Abu Dhabi, UAEThursday 27 February 2020

Qandeel Baloch's brother gets life for murder of Pakistani social media star

Muhammad Waseem had admitted to murdering his sister over "intolerable" posts

Pakistani social media star Qandeel Baloch speaks at a press conference in Lahore on June 28, 2016, weeks before her murder. AP Photo
Pakistani social media star Qandeel Baloch speaks at a press conference in Lahore on June 28, 2016, weeks before her murder. AP Photo

The brother of Pakistani social media star Qandeel Baloch was on Friday convicted of her murder and sentenced to life in prison in the country's highest-profile "honour killing".

Baloch, who shot to fame for her risque selfies – tame by western standards but considered provocative in conservative Pakistan – was strangled in July 2016.

Her brother Muhammad Waseem was arrested. Days later he told a press conference that he had no remorse over what he did, saying that "of course" he had murdered his sister and that her behaviour had been "intolerable".

His lawyer, Sardar Mehmood, confirmed the long-awaited verdict delivered by a court in the eastern city of Multan but suggested that his client would appeal.

"Inshallah, he will be acquitted by a high court," he said.

Baloch's mother said before the verdict that she hoped her son would be acquitted.

"He is innocent. She was my daughter and he is my son," she said.

Muhammad Waseem, brother of slain Pakistani social media celebrity Qandeel Baloch, is presented to media after his arrest in Multan, Pakistan on July 17, 2016. EPA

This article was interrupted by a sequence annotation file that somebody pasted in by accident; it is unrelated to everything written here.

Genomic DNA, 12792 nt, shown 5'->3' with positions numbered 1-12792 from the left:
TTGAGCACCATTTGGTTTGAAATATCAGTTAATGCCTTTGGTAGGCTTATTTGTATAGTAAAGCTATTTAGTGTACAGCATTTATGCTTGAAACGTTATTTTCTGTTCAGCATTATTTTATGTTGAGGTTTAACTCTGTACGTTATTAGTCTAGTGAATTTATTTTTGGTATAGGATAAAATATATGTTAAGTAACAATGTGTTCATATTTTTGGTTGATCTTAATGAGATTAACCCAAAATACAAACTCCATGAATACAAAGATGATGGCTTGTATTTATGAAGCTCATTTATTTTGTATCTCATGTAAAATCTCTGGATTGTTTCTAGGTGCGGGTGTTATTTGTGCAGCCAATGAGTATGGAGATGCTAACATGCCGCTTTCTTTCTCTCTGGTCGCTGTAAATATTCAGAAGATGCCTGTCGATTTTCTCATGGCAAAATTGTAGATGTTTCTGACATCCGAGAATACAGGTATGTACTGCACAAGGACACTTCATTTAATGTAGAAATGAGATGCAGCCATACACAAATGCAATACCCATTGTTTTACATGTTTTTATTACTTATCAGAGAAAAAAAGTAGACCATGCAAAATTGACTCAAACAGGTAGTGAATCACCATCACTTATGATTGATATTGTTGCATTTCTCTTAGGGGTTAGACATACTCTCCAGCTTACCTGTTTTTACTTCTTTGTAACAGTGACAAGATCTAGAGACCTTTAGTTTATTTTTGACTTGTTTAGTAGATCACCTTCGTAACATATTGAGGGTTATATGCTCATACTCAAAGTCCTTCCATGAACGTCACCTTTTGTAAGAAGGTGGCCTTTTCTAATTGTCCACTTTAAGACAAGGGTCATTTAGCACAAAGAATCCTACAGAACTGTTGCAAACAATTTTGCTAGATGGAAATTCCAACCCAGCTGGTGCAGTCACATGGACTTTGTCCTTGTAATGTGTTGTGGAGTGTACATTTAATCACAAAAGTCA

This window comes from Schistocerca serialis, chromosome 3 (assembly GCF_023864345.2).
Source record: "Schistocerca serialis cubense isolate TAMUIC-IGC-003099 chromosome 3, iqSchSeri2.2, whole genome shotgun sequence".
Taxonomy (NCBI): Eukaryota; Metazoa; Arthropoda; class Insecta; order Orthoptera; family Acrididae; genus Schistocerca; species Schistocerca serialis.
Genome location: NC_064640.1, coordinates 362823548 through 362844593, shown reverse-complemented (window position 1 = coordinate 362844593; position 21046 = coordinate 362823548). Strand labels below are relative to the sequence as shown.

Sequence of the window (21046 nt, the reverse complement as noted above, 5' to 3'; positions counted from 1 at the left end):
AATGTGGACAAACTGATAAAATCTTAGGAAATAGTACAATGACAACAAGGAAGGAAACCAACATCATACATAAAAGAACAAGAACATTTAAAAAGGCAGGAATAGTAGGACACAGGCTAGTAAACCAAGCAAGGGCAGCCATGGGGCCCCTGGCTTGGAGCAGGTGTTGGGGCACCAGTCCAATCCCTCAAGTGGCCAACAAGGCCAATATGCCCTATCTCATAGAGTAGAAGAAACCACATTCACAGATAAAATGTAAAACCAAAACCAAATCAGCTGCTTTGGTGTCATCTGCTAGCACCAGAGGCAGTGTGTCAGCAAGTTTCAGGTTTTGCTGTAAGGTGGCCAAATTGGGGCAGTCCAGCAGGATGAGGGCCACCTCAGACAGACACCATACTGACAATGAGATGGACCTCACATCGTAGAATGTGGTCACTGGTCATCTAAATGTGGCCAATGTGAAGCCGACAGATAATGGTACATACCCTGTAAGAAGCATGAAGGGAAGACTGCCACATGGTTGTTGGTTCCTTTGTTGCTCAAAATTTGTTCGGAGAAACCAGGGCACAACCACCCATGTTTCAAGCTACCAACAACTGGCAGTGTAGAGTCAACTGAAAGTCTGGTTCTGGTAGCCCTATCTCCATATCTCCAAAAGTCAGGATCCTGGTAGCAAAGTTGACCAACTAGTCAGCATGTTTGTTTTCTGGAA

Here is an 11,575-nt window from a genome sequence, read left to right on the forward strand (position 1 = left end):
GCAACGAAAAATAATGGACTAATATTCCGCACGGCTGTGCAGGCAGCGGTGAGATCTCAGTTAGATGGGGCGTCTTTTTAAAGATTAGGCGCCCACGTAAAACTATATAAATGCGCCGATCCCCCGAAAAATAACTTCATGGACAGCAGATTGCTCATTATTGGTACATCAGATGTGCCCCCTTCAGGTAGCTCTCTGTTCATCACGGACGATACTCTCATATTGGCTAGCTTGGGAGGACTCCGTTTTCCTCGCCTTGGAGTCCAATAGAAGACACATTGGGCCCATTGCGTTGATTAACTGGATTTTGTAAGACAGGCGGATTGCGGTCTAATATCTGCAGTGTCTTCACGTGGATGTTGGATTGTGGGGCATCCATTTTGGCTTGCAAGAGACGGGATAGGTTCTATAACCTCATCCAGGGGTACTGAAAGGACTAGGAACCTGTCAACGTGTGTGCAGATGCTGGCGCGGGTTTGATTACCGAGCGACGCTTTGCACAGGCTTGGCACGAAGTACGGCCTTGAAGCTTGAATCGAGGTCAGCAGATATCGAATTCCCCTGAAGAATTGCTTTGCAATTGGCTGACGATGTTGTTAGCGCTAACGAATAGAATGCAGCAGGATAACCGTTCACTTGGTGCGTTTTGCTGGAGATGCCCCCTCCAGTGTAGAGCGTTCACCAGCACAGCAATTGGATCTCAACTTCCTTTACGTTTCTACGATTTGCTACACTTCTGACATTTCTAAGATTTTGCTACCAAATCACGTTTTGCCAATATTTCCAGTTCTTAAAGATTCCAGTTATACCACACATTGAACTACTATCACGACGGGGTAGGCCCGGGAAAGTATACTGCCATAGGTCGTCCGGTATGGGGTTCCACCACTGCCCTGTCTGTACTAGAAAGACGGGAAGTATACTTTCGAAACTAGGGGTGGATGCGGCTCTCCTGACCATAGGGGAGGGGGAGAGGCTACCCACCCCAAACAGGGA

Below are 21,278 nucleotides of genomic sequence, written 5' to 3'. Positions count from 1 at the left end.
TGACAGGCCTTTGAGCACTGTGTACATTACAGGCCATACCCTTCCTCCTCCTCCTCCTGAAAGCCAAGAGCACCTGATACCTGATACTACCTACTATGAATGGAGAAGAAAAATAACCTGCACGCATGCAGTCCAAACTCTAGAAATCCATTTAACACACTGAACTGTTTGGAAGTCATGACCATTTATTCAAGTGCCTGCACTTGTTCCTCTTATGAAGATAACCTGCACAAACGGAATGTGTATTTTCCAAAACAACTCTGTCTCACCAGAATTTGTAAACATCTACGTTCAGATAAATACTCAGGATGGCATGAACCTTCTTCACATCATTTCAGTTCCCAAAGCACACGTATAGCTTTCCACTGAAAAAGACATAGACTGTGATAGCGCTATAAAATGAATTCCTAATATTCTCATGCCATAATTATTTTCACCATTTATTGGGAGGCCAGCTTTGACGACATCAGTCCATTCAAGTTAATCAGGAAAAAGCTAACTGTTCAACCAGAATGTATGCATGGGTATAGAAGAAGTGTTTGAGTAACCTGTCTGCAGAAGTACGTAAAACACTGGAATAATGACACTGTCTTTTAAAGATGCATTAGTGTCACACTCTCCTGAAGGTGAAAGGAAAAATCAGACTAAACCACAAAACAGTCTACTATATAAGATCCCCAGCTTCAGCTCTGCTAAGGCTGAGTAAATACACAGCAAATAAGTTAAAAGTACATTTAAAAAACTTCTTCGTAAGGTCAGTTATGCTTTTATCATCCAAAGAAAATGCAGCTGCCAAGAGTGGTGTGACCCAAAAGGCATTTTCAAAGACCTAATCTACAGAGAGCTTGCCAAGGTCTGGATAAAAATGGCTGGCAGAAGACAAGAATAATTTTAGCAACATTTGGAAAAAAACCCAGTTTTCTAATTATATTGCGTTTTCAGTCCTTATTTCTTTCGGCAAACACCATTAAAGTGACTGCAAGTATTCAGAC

Muhammad Waseem, brother of slain Pakistani social media celebrity Qandeel Baloch, is presented to media after his arrest in Multan, Pakistan on July 17, 2016. EPA

Baloch's murder made international headlines and reignited calls for action against so-called "honour killings", in which the victim, usually a woman, is murdered for flouting patriarchal social codes.

Women have been burned, shot, stabbed and strangled for offences such as choosing their own husband or, as in Baloch's case, bringing "shame" on their family.

The killings are usually carried out by a close relative. Under Pakistan's Qisas (blood money) and Diyat (retribution) law, they can then seek forgiveness from a victim's relatives.

Three months after Baloch's murder, parliament passed new legislation mandating life imprisonment for honour killings.

However, whether a murder is defined as a crime of honour is left to the judge's discretion, meaning that killers can theoretically claim a different motive and be eligible for pardon.

In Baloch's case, her parents initially insisted their son would be given no absolution.

But, heartbroken at the thought of losing him also, they changed their minds and said they wanted him to be forgiven.

Amid an international outcry over the killing, the Pakistani state take took the unprecedented step of declaring itself an heir alongside the parents, forcing the case to move ahead.

Social media star Qandeel Baloch was killed by her brother in July, 2016. Image via Qandeel Baloch
Social media star Qandeel Baloch was killed by her brother in July, 2016. Image via Qandeel Baloch

Some of Baloch's better-known actions included offering to perform a striptease for the Pakistani cricket team, and donning a plunging scarlet dress on Valentine's Day.

She attracted criticism and threats but was perceived by many, including young people, as breaking new ground in a country where presenting yourself as a Kim Kardashian-like figure can be seen as a bold, political act of women's empowerment.

The roots of "honour" killings lie in tribal social norms, which remain prevalent across South Asia and dictate the behaviour of women in particular, although men can be victims too.

Updated: September 27, 2019 12:53 PM

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